Once a fortnight stores were delivered from Busselton. The nearest school was 20 kilometres (14 miles) away at Quindalup. It was manned by three keepers who lived on-site—one head keeper and two assistant keepers and their respective families. 

Night watches were divided into three periods—one for each keeper—during which the clockwork had to be wound and the kerosene pumped into the burner. 1907 was an eventful year for the light station. 

The wreck of the Carnarvon Castle, which had caught fire off the the south east of Western Australia, saw the rescue of 14 seaman after weeks at sea in lifeboats. The crew stayed at the headkeeper’s home until they were well enough to travel.

Fireball at Cape Naturaliste

The other major event was a fireball that did immense damage to the station. After the fire ball struck, there was loud thunder and lightning, like hell let loose for about an hour. Then the severity of the storm subsided and it became very quiet. Very heavy rain came down and lasted for a few hours, slowly stopping. Then everything cleared, the sun shone through and it looked so peaceful with raindrops glistening on trees and flowers.

The light, the last to be manned became automatic late in 1995.

Walking trails around the cape

That goes from the Lighthouse around the stunning bays and beaches of the Cape, providing amazing views over the ocean and close-up glimpses of local wildflowers?Providing magnificent whale watching during the annual migratory periods, from September to December - a special experience not to be missed.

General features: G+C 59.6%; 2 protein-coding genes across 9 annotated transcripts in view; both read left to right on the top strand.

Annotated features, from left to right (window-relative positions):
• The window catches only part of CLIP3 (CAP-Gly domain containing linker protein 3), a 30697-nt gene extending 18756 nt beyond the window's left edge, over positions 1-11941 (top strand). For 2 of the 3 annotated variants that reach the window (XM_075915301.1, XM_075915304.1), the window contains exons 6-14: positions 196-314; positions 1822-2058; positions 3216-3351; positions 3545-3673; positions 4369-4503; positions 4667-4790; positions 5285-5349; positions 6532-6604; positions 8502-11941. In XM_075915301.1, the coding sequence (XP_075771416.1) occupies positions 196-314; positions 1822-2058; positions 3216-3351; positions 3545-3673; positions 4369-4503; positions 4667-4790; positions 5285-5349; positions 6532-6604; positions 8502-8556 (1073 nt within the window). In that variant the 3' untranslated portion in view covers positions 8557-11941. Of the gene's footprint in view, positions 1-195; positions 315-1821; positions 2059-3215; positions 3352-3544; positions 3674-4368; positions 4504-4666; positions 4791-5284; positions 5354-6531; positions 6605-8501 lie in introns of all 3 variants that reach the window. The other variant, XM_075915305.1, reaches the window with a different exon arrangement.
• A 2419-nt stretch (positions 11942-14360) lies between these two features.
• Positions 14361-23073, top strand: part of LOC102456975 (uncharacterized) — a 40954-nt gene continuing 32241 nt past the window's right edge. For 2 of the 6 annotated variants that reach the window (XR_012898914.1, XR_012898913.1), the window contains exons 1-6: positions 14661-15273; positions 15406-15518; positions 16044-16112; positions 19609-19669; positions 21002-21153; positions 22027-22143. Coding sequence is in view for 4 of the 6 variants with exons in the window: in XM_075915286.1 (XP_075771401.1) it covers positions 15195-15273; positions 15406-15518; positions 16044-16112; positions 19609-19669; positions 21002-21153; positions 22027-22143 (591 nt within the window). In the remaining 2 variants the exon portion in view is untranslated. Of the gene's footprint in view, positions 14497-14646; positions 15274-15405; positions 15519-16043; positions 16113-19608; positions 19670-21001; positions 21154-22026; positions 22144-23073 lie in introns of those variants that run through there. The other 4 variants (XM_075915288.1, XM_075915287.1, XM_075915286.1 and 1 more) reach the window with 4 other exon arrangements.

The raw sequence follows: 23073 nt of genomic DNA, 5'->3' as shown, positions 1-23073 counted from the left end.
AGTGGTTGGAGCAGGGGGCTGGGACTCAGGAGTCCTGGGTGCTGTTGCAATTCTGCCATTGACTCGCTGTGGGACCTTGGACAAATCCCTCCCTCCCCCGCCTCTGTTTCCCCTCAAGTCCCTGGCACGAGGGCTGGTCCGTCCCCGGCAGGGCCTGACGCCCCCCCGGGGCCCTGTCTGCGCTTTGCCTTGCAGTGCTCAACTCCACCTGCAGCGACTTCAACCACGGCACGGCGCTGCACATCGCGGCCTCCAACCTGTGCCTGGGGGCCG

The 'Access for More' section of the Cape to Cape Track runs between the Cape Naturaliste Lighthouse and Sugarloaf Rock.  

This is a world-class trail that provides an exceptional experience for walkers of all abilities. It incorporates more than 1 kilometre of timber boardwalk. Seats are provided along the route.Access this track at easy drop off points in parking areas at either the northern end by the lighthouse or at Sugarloaf Rock.  

It is suitable for wheelchairs, being graded 1:12.Several track options with distances of 2.4 km to 4km. One is a loop walk for great views of the exposed north-west tip of the cape.  Plus another popular trail incorporates boardwalks and lookouts with views over the ocean. Plus the other trail leads to a cliff edge with breathtaking views. 

Rest for a while at the viewing platform enjoying overlooking Shelley Cove with distant views of Geographe Bay.

The pull of the Cape Naturaliste lighthouse is strong and the story of the lighthouse and those brave souls who tended it is fascinating, it is well worth a visit.

Last Note